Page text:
How the pandemic accelerates the crisis and automation

How the pandemic accelerates the crisis and automation

3. April 2020 0 Von Horst Buchwald

How the pandemic accelerates the crisis and automation


New York, 3.4.2020


The COVID 19 pandemic accelerates an automated future that is already on the way. That’s why: Focus on deploying real solutions that can run 24 hours a day with a minimum of human intervention and provide real value to users.

Thousands of Americans have started working from home in the middle of the current pandemic. Chinese e-commerce giant JD has begun testing a level 4 autonomous delivery robot in Wuhan and is operating its automated warehouses around the clock to handle the surge in demand.

Suddenly autonomous machines have to be better than just a proof of concept. They have to be robust enough to work independently in different real-life situations.

It’s obvious: the pandemic accelerates an automated future. It has uncovered problems that have long been present in the AI venture scene: Buzzwords and hype cloud people’s judgment and make it difficult to see real progress.

The industry must implement urgently needed reforms towards real autonomous systems in the following three areas:

  1. rethink the metrics.

As more and more autonomous AI machines are used in the real world, traditional metrics such as speed, cycle time or success rate can no longer provide the complete picture. We have to measure the reliability of the system under uncertainty with robustness metrics such as the average number of human interventions. We need more tools and industry standards to evaluate the overall performance of the system in a variety of scenarios, since real life is unpredictable as opposed to a controlled environment.

If a delivery robot can reach a maximum speed of 4 mph, but cannot make a single delivery without human assistance on site, the robot will not create much value for its users.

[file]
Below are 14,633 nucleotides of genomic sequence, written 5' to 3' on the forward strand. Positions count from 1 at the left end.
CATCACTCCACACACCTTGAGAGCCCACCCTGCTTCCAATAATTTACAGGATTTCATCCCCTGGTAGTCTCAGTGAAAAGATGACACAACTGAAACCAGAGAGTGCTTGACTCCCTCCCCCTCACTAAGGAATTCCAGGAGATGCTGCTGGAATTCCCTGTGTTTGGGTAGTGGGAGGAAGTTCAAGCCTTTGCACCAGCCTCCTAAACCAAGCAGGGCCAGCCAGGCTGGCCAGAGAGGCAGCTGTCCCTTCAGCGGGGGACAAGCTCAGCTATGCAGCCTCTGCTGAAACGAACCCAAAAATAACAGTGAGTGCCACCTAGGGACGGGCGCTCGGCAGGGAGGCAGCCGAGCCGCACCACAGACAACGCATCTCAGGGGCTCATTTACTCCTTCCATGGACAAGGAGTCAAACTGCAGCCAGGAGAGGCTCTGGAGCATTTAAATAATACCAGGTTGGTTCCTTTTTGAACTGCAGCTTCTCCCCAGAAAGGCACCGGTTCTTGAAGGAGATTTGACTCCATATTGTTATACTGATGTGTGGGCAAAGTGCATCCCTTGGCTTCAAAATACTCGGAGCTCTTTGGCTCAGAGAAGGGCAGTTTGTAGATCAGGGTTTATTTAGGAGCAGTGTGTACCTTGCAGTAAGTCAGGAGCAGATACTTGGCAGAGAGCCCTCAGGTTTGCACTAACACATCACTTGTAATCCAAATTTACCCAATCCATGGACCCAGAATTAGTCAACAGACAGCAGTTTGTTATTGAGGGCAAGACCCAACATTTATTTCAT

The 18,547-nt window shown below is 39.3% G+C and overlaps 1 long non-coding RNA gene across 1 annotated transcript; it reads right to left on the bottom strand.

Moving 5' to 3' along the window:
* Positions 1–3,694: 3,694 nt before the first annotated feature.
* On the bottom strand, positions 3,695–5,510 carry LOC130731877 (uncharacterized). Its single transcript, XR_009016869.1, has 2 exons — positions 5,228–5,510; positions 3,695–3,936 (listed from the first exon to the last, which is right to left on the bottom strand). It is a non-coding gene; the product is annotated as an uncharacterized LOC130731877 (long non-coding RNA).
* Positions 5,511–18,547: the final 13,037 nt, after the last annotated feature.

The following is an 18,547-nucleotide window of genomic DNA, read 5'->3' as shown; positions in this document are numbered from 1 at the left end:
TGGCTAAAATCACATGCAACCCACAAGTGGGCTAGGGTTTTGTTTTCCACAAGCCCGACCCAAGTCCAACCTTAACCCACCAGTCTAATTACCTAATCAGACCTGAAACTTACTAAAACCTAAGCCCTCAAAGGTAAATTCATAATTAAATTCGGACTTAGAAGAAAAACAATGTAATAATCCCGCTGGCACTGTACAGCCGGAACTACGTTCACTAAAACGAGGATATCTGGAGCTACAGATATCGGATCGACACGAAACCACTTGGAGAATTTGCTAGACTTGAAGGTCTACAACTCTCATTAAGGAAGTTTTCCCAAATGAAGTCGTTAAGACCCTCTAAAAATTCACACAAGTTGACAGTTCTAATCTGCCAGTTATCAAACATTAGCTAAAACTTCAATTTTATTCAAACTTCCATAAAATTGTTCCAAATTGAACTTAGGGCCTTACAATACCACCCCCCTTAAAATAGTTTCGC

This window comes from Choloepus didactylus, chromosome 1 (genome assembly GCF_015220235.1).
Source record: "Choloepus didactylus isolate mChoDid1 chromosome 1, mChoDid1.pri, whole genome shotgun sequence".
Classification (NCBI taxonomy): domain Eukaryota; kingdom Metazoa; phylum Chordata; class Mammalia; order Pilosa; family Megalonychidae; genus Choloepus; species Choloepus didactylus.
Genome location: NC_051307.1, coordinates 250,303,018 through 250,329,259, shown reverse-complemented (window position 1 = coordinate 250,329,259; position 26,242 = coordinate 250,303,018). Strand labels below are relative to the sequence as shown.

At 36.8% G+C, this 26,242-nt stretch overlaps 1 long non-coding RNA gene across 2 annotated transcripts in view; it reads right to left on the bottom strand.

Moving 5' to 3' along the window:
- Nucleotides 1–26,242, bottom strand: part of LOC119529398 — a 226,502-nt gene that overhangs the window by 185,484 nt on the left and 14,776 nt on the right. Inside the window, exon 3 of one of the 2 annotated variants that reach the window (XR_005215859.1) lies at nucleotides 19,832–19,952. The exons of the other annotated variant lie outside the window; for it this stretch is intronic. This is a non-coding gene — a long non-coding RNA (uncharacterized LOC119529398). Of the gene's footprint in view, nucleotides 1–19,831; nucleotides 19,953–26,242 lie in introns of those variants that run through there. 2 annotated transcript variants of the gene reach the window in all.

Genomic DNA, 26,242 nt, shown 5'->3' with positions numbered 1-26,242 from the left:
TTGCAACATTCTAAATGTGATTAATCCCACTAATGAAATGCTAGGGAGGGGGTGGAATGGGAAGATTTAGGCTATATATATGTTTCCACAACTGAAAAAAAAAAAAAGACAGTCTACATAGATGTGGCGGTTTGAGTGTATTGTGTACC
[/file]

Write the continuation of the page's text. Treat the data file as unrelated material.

DevOps was created a few years ago to shorten the development cycle and continuously deliver high quality software. Compared to software engineering, AI or ML is much less mature. 87% of ML projects never go into production. Recently, however, more and more MLOps or AIOps are appearing.

This marks a crucial transition from AI/ML research to actual products that are used and tested daily. It requires a significant change in mentality to focus on quality assurance instead of state-of-the-art ML models. This does not mean that we cannot have both at the same time, but so far we have put more emphasis on the latter.

  1. redesign of error handling and communication

It is important to measure the number of human interventions required. More importantly, we need to develop a better way to handle and communicate errors. For example, by showing the level of confidence in predictions of machine learning or by making predictions in the form of suggestions instead of decisions, we can create confidence among users.

In addition, two-way communication is essential to enable users to mark up the unknown, errors that cannot be detected by the systems. This is especially important for major errors that require immediate human intervention to resume system operation.

Error handling is the first step. It is about identifying cases where machines cannot handle every scenario on their own. The next step is to ensure seamless handover and collaboration between machines and humans to handle borderlne cases and optimize overall performance.

  1. redefining human-machine interaction

We are used to guiding robots or giving orders to machines. But as machines become more intelligent, should we humans always make the final decision?

For example, who should control an autonomous robot taxi? The car itself? The human safety driver? Someone to remotely monitor a fleet of robot axes? Or the passengers? In what situation? Do we have the right tool and the right technology to transmit all relevant information to this decision-maker in a timely manner?

Besides technology, there are also questions of trust. Even though research shows that autonomous cars are safer, almost half of Americans still prefer not to use an autonomous car.

How can we develop human-centered AI to ensure that autonomous machines make our lives better, not worse? How do we automate the right use cases to make people bigger? How do we build a hybrid team that delivers better results and allows man and machine to learn from each other?

There are still many questions we need to answer. But the good news is that we have started to do so. And we seem to be going in the right direction.

This article was written in a slightly shortened and modified form by Bastiane Huang. She is a product manager at OSARO, a San Francisco-based AI/robotics start-up supported by Peter Thiel and Jerry Yang’s AME Cloud. She previously worked for Amazon Alexa.